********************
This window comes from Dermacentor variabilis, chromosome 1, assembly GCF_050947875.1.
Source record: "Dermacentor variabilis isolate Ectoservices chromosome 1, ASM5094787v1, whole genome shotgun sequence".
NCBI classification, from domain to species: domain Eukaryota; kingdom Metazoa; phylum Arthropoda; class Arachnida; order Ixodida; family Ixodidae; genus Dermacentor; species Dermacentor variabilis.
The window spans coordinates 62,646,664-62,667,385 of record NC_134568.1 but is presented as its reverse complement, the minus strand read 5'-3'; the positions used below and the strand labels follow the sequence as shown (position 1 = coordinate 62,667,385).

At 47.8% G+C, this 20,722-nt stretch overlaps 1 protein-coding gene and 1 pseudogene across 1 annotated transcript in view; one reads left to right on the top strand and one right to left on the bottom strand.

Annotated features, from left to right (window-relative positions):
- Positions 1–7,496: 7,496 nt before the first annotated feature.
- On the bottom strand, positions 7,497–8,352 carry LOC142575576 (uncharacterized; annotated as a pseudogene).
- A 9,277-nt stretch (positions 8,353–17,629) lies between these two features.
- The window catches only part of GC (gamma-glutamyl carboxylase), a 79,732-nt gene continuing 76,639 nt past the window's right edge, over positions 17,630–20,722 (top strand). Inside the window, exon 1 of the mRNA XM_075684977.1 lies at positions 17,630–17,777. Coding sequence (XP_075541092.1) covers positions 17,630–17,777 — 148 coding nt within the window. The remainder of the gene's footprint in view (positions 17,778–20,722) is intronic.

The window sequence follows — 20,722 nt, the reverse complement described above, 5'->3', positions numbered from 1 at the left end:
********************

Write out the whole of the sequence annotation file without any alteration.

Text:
This window comes from Dermacentor variabilis, chromosome 1, assembly GCF_050947875.1.
Source record: "Dermacentor variabilis isolate Ectoservices chromosome 1, ASM5094787v1, whole genome shotgun sequence".
NCBI classification, from domain to species: domain Eukaryota; kingdom Metazoa; phylum Arthropoda; class Arachnida; order Ixodida; family Ixodidae; genus Dermacentor; species Dermacentor variabilis.
The window spans coordinates 62,646,664-62,667,385 of record NC_134568.1 but is presented as its reverse complement, the minus strand read 5'-3'; the positions used below and the strand labels follow the sequence as shown (position 1 = coordinate 62,667,385).

At 47.8% G+C, this 20,722-nt stretch overlaps 1 protein-coding gene and 1 pseudogene across 1 annotated transcript in view; one reads left to right on the top strand and one right to left on the bottom strand.

Annotated features, from left to right (window-relative positions):
- Positions 1–7,496: 7,496 nt before the first annotated feature.
- On the bottom strand, positions 7,497–8,352 carry LOC142575576 (uncharacterized; annotated as a pseudogene).
- A 9,277-nt stretch (positions 8,353–17,629) lies between these two features.
- The window catches only part of GC (gamma-glutamyl carboxylase), a 79,732-nt gene continuing 76,639 nt past the window's right edge, over positions 17,630–20,722 (top strand). Inside the window, exon 1 of the mRNA XM_075684977.1 lies at positions 17,630–17,777. Coding sequence (XP_075541092.1) covers positions 17,630–17,777 — 148 coding nt within the window. The remainder of the gene's footprint in view (positions 17,778–20,722) is intronic.

The window sequence follows — 20,722 nt, the reverse complement described above, 5'->3', positions numbered from 1 at the left end: